48 Reward the Career Risk Takers…

YES! AND… Creative Gorilla # 48

We should reward those people who take risks in their career as well as those who take a more conventional route

“Do we give the people we hire an enriching mix of experiences?”

James A. Christiansen in “Building the Innovative Organisation”

Career risk takers

"You Scored"

Do you encourage people to take on risky projects or job? Do you reward them?

Like many people in England, I sat on the edge of my seat on Saturday evening as English players lined up to take penalties in the World Cup match against Portugal. My brain told me they were going to lose but my heart hoped and the adrenaline pumped.

Portugal missed and the noise in our house was deafening (my son has a very high pitched scream that would bring down a cruise missile) but England missed three and we were very sad.

Whilst out running this morning, I reflected on those penalty takers and wondered if the guys who take the penalties get a bonus for risking the wrath of a sizable part of the English nation.

I wondered too if organisations reward adequately those people who take risks in their career.

Let’s illustrate this with a couple of examples:

a. A manager, after three successful years in his job, is bored and senior management allow him to set up a new department in a field in which he has no experience but lots of enthusiasm and ideas.

At his pay review six months later, his boss tells him that “his performance hasn’t quite met objectives so his salary award will be average.” Our manager thinks “I should have stayed in my old job and got a better pay rise.” The boss continues, “But there were some issues that nobody had expected and you have achieved a lot, so we are awarding you an additional amount to reflect that.”

b. A few years later, our manager is working successfully in a different role and senior management ask him to take over three underperforming departments. He accepts and agrees objectives. The situation is worse than anyone had said.

Six months of working evenings and weekends sorts out some of the undeclared major issues. At pay review, his boss tells him “You haven’t met the objectives” and he receives a bonus 50% less than he would have received  in his old job.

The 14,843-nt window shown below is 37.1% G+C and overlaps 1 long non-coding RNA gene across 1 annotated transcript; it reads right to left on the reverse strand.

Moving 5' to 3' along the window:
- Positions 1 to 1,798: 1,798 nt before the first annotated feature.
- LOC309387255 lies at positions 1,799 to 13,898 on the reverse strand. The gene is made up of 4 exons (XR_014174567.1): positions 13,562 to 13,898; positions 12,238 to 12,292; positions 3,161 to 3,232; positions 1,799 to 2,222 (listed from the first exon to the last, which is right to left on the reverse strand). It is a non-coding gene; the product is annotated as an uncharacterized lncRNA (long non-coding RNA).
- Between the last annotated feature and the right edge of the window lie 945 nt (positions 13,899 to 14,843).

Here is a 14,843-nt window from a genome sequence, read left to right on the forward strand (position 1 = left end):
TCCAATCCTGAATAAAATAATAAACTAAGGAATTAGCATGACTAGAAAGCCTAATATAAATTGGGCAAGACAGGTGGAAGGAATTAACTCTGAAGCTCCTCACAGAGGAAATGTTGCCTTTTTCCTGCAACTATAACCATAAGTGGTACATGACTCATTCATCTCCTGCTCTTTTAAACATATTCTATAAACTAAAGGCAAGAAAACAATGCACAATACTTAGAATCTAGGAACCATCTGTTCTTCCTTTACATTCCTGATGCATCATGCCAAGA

What lessons did our manager learn from situation “a” and “b”? I can tell you because that manager (you guessed) was me.

From “a” I learned that it is OK to take risks in your career. From “b” I learned to water down objectives, not to work so hard and that to take risks in your career is financially stupid.

Of course, being someone who loves new challenges I promptly forgot all this learning and took promotion, with a new challenge, a few months later, but I did negotiate hard on objectives! What about those who are a little more risk averse though?


An organisation tends to benefit if the management team has broad experience across different areas. In his book “Building the Innovative Organisation” James A Christiansen mentions that highly innovative companies seek to give people broad experience because it builds broader understanding and networks.

So how can we ensure that we do not penalise people for taking risks and moving out of their comfort zones?

Two of my suggestions are:

1. Set preliminary objectives and then review these after a month or two, once the person understands the role more

2. Build a “risk” factor in to any pay review so that the company does not penalise people who move from a successful role in which they are experienced to a new role

Some additional ideas from Christiansen are:

3. Reward effort rather than outcome (within limits) for people taking on risky projects

4. Promote people who have taken risks in their career

(As an example, Christiansen mentions that in the least innovative companies he researched, people avoid taking on roles in new projects because an unsuccessful project would kill their chances of promotion).


  • Consider how you might incentivise or reward people in your organisation who take some risks in their career.
  • For those of you who work alone, what risks are you taking in your career (yes, I appreciate that leaving your salaried role was a big risk!)? What might you do?

To Close

At the local churches’ Fun Day in the park, before the England game I watched my son score penalties in the Beat the Goalie competition. I was dying to have a go but I didn’t want to show up the young lad in goal so I stayed on the side lines. Oh all right, I bottled it, I didn’t want to look a complete idiot in front of all those kids when he saved my shot or I blasted the ball wide of the post!

May all your shots be on target this week!

John Brooker I Facilitate, Innovate, Transform.

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